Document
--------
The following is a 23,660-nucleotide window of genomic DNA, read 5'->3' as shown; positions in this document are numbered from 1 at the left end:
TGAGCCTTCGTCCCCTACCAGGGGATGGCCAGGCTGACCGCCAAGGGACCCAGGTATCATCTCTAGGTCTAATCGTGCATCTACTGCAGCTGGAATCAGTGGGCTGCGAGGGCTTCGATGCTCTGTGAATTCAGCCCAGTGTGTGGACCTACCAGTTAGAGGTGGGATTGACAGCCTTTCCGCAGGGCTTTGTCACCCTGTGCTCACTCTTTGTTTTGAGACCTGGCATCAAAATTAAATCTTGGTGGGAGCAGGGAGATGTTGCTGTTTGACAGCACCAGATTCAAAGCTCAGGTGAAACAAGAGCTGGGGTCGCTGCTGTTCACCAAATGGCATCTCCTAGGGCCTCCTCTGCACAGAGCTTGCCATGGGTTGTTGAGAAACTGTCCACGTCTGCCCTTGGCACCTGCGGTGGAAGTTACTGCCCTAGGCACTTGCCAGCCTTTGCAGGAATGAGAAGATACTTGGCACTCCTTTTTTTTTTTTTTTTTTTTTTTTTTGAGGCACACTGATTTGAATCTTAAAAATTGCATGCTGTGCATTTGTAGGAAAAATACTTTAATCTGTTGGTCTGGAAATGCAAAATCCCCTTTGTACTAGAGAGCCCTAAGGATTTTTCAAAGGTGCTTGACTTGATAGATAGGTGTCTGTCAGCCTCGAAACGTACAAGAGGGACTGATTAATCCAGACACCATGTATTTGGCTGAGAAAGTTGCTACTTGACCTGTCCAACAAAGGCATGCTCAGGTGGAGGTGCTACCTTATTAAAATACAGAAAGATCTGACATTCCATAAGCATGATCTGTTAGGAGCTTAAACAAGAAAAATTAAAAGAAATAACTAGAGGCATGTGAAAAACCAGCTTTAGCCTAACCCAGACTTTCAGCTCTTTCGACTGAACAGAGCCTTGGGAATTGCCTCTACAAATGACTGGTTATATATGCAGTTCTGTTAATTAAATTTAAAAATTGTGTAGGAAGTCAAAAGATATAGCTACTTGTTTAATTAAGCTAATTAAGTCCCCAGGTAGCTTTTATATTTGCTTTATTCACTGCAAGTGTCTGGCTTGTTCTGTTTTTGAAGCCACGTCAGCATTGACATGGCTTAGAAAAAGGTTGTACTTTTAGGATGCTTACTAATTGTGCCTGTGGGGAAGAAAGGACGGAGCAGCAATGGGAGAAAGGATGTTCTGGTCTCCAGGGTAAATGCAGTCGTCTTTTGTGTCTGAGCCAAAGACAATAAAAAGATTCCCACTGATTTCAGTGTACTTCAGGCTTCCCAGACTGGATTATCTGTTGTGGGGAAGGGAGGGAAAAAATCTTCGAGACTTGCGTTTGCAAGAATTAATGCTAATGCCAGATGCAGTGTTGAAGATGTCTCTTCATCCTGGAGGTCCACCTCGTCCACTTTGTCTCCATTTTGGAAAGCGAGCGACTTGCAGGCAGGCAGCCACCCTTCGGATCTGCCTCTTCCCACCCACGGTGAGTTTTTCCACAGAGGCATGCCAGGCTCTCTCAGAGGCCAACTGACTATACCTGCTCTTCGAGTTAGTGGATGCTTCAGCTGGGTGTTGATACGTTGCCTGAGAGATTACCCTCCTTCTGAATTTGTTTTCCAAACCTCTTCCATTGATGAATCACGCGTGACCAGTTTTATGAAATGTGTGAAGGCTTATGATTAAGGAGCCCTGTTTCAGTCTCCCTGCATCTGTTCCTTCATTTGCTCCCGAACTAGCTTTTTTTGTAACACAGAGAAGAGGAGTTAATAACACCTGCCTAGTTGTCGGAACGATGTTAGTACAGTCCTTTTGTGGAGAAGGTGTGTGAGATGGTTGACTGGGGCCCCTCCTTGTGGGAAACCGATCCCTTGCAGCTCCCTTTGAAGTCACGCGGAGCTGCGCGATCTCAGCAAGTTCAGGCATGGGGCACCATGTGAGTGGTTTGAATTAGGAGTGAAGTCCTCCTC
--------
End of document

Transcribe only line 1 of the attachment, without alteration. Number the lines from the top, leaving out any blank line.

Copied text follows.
The following is a 23,660-nucleotide window of genomic DNA, read 5'->3' as shown; positions in this document are numbered from 1 at the left end: